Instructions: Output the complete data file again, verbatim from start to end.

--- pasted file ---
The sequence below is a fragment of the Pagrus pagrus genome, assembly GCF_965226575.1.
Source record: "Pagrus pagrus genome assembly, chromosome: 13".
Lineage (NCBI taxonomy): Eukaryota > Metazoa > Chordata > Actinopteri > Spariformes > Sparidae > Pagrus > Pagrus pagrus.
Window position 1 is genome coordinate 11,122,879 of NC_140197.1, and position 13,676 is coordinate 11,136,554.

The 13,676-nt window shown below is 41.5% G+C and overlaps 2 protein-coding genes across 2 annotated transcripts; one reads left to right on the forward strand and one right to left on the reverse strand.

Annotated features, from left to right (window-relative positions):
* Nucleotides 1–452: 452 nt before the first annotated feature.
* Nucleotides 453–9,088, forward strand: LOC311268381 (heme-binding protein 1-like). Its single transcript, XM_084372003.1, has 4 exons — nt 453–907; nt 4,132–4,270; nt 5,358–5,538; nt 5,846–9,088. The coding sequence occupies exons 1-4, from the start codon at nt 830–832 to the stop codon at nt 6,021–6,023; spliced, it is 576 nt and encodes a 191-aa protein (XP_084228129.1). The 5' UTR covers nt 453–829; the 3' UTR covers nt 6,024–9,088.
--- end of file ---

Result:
The sequence below is a fragment of the Pagrus pagrus genome, assembly GCF_965226575.1.
Source record: "Pagrus pagrus genome assembly, chromosome: 13".
Lineage (NCBI taxonomy): Eukaryota > Metazoa > Chordata > Actinopteri > Spariformes > Sparidae > Pagrus > Pagrus pagrus.
Window position 1 is genome coordinate 11,122,879 of NC_140197.1, and position 13,676 is coordinate 11,136,554.

The 13,676-nt window shown below is 41.5% G+C and overlaps 2 protein-coding genes across 2 annotated transcripts; one reads left to right on the forward strand and one right to left on the reverse strand.

Annotated features, from left to right (window-relative positions):
* Nucleotides 1–452: 452 nt before the first annotated feature.
* Nucleotides 453–9,088, forward strand: LOC311268381 (heme-binding protein 1-like). Its single transcript, XM_084372003.1, has 4 exons — nt 453–907; nt 4,132–4,270; nt 5,358–5,538; nt 5,846–9,088. The coding sequence occupies exons 1-4, from the start codon at nt 830–832 to the stop codon at nt 6,021–6,023; spliced, it is 576 nt and encodes a 191-aa protein (XP_084228129.1). The 5' UTR covers nt 453–829; the 3' UTR covers nt 6,024–9,088.